Artwork by Peleg Franklin Brownell,  Bonaventure Island, Old Fishing Company House

Franklin Brownell
Bonaventure Island, Old Fishing Company House

oil on canvas
signed lower left
12 x 21 in ( 30.5 x 53.3 cm )

Auction Estimate: $3,500.00$2,500.00 - $3,500.00

Price Realized $7,200.00
Sale date: June 25th 2024

James Wilson & Co., Ottawa
Private Collection, Ontario
Waddington’s, auction, Toronto, 25 May 2015, lot 5
Private Collection

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Peleg Franklin Brownell
(1857 - 1946) RCA, OSA

Peleg Franklin Brownell was born in New Bedford, Massachusetts in July 1857, and studied at the Tufts School of the Museum of Fine Art in Boston, before going to Paris to study at the Academie Julian under Tony Robert-Fleury, Adolphe-William Bouguereau and Leon Bonnat. He remained in Paris until at least 1883, and then he returned to the United States, living first in New Bedford, and then in New York. He had met Canadian artist Willliam Brymner in Paris in 1881, before Brymner returned to Canada to become the principal of the Ottawa Art School. After both Brymner and his successor as the school’s principal, Charles Moss, moved elsewhere, Brownell was hired as the Ottawa Art School’s third principal in 1887, remaining in the position until the school’s closure in 1899. From 1900 until the school was revived in the early 1920s, he taught under the auspices of the Woman's Art Association of Ottawa. He finally retired from teaching in 1937, having taught many well-known and lesser well-known Canadian artists, including Frank Hennessey, Pegi Nicol MacLeod, and Henri Masson.

Once settled in Ottawa, Brownell rapidly established himself in Canadian art circles, becoming an associate of the Royal Canadian Academy of Arts in 1895, and a full member in 1895. He was also a member of the Ontario Society of Arts from 1899 to 1907, when he left that organization to help found the rival Canadian Art Club. His early work included Lamplight, an 1892 domestic scene which was exhibited at the 1893 Chicago World's Columbian Exposition, which was purchased by the RCA and presented to the National Gallery of Canada. His RCA diploma work, The Photographer, became part of the National Gallery’s collection in 1896. Brownell, although known as a painter of Ottawa and its environs, also painted in the West Indies, the US, the lower St. Lawrence, and the Gaspé. Although well-known for his landscapes, he produced portraits, flower studies, marine and genre scenes in oil, watercolour and pastel. He exhibited widely, in the annual exhibitions of several art associations, including the RCA, OSA, and the Art Association of Montreal; at more than a dozen exhibitions held at James Wilson & Co. Art Gallery in Ottawa from 1900 onwards; and in such international exhibitions as the 1893 Chicago Columbian Exposition, the 1900 Paris World's Fair, the Louisiana Purchase Exhibition, St Louis, 1904, and the British Empire Exhibition held at Wembley, England, in 1924-25. His work is to be found in most major Canadian art galleries, as well as in many private collections.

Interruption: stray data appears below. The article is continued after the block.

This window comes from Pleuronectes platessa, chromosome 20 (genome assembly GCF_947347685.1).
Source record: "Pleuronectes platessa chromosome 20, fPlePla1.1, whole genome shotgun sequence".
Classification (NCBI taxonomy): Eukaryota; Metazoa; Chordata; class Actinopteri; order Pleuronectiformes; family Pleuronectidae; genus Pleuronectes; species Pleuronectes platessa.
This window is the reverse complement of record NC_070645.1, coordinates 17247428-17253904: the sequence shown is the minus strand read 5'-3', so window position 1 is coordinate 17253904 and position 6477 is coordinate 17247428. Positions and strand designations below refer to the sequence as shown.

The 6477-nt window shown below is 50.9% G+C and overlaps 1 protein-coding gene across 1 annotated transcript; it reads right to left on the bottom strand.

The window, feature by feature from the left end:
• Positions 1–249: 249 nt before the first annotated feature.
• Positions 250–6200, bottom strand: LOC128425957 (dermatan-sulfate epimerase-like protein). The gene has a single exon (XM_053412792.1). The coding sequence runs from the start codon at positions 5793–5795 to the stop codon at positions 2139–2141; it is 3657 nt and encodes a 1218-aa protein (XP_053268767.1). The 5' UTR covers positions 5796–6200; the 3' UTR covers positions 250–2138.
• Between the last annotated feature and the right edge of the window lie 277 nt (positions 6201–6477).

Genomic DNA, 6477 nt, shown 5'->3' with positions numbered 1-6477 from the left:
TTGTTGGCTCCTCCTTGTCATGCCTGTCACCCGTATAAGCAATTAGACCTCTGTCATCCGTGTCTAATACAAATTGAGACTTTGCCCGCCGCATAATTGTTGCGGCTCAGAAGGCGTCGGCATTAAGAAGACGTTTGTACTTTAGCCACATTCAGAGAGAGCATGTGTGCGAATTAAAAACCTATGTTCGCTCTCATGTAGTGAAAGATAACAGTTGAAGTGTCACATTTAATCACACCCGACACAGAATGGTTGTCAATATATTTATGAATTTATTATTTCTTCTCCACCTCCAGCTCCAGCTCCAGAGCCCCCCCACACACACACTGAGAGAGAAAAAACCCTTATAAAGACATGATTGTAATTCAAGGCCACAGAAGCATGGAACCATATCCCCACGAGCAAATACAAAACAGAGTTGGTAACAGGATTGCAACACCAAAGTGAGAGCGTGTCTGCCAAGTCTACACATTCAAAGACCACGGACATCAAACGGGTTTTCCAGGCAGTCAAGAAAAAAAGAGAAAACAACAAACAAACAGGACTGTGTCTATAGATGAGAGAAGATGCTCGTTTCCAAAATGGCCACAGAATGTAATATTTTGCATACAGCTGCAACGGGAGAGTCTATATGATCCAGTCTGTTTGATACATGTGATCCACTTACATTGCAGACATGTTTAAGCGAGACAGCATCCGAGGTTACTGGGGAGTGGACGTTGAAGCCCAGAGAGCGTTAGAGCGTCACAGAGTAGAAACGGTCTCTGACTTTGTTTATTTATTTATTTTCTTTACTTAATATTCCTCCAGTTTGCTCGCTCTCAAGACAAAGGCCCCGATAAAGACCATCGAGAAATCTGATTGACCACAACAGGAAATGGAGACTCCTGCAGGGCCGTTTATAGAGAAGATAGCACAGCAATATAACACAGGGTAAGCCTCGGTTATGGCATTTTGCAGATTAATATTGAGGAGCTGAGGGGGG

Brownell remains an elusive figure, as there is little evidence available in the form of diaries and correspondence to enable an art historian to learn more about his outlook or artistic philosophy. William Brymner described him as “a nice sort of cove” in 1881, and his firm friendships with many artists, collectors, and connoisseurs, most notably Eric Brown, director of the National Gallery of Canada from 1910 to 1939, attest to a likeable and well-respected man. On his death in March 1946, he was described as “a shy, retiring man” who was “one of the soundest artists in Canada”.

We extend our thanks to Jim Burant, Canadian Art Academic, for contributing this biography.